With Super Bowl Sunday coming up on February 13th, we at Riverworks Marketing are especially looking forward to the best ads America has to offer. For many people, Super Bowl commercials are the sole reason they watch the game, and businesses have every incentive to bring their A-game. 

To place your advertisement in the Super Bowl LVI line-up costs approximately six million dollars, and that’s not including the cost of creating your video (celebrities don’t work for free). The heavy price reaches around 150 million potential customers, and with an investment that large, companies need the most attention-grabbing ad they can produce. In our opinion, these are the factors that make the best Super Bowl ads.

I know that face!

Celebrities are a common sight at the Super Bowl, and not just during the halftime show. Recently an excellent example was Bryan Cranston in Mountain Dew’s parody of The Shining. Celebrities are familiar and comforting on our television, and to fans of Malcolm in the Middle or Breaking Bad Bryan Cranston is an old friend. That friend holding a Mountain Dew implies that the drink is comforting too. Brittney Spears in Pepsi’s “Now and Then” commercial during the height of her popularity achieved the same effect.

Some companies will book an entire star-studded cast. Mercedes Benz’s commercial led by William “Willem” Defoe as the prince of darkness had guest appearances by many other celebrities. Amazon’s ad in which Alexa lost her voice starred the world’s richest man (granted he is their CEO). Some Super Bowl commercials even pay for a fictional celebrity to star in their clip. Volkswagen paid for none other than Darth Vader to be the main character of their 2016 Super Bowl ad.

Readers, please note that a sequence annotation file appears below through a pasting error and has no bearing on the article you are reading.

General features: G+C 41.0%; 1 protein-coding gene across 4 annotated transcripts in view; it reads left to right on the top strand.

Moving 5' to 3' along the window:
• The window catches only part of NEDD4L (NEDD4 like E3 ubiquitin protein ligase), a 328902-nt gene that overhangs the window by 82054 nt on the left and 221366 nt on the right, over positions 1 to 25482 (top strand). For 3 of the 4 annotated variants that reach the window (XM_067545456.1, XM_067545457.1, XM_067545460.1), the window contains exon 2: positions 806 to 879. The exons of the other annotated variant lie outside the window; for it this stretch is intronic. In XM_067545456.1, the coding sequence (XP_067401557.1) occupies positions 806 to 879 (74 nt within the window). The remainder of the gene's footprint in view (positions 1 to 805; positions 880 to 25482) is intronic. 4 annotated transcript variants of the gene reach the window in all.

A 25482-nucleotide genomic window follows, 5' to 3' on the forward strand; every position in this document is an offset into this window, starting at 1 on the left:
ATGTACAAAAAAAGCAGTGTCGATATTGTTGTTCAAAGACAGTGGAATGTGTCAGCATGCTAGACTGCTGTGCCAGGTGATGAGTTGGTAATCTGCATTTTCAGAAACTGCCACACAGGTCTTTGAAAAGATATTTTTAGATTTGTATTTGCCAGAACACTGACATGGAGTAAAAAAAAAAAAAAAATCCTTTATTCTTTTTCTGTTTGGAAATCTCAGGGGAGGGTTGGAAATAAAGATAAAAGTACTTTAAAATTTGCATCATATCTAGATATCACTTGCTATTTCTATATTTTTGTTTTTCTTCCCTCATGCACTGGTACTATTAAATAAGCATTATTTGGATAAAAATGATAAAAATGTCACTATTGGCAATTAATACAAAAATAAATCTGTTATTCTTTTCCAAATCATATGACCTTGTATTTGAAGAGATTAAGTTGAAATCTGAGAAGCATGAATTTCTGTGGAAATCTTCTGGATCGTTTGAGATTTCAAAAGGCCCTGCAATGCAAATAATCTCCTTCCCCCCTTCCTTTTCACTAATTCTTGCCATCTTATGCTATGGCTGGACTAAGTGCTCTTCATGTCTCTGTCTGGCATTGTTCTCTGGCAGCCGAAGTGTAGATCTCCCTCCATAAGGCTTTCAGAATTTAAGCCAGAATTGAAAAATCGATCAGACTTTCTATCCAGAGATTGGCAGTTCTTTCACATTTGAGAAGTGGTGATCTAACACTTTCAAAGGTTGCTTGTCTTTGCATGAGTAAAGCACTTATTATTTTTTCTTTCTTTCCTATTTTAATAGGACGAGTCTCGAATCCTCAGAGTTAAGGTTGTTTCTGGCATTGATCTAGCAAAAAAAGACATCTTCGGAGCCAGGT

What on Earth was that?!

Some commercials decide to distinguish themselves more oddly. Weird ads get stuck in people’s heads and sell the product in no way other than mentioning it. The hope is that the commercial will linger with potential customers, leading to conversations like, “Hey, did you see that PuppyMonkeyBaby commercial?”

An excellent example is a Skittles ad in which a bag of candy is traded for a singing rabbit. This situation will probably not happen to most customers, but its oddness makes it memorable. Bud Light’s magic fridge commercial, in a similar fashion, is goofy and provides a laugh. People will voluntarily watch it again for that chuckle. Tide even booked David Harbour for a commercial that exclusively parodied other Super Bowl commercials, hardly ever mentioning the benefits of Tide.

That brought a tear to my eye.

 

But not all ads need a laugh to be considered a win. By pulling our heartstrings or making us reflect, commercials can be just as memorable. The famous 1984 ad by Apple is an example of an unfunny commercial that is still discussed almost forty years later. Jeep’s ad about “the middle” is two whole minutes long and holds customers’ attention without a single joke.

Budweiser is famous for doing this with animals. First, they showcased a calf and horse with their fence commercial, then years later they did it again with a puppy and another horse. Baby animals and horses have little to do with Budweiser, but humans love to see them. Budweiser benefits from being in the background while we look. Google managed to bring a tear to our eye just by showing photos in their commercial focusing on a dearly departed wife. Again, the feelings have nothing to do with an internet search engine, but by association, Google stays in our mind along with the story.

Emotions make memories.

At the core of all of these memorable commercials are the feelings they brought us. Whether they made us laugh, cry, feel comforted, disgusted, nostalgic or hopeful, that emotion will linger, and with it, the brand. “Remember that Google ad? What was that famous Apple ad? Skittles always has such weird ads.” Even if the company is hardly involved, it gets its name in our memory. We look forward to seeing what memories Super Bowl LVI makes.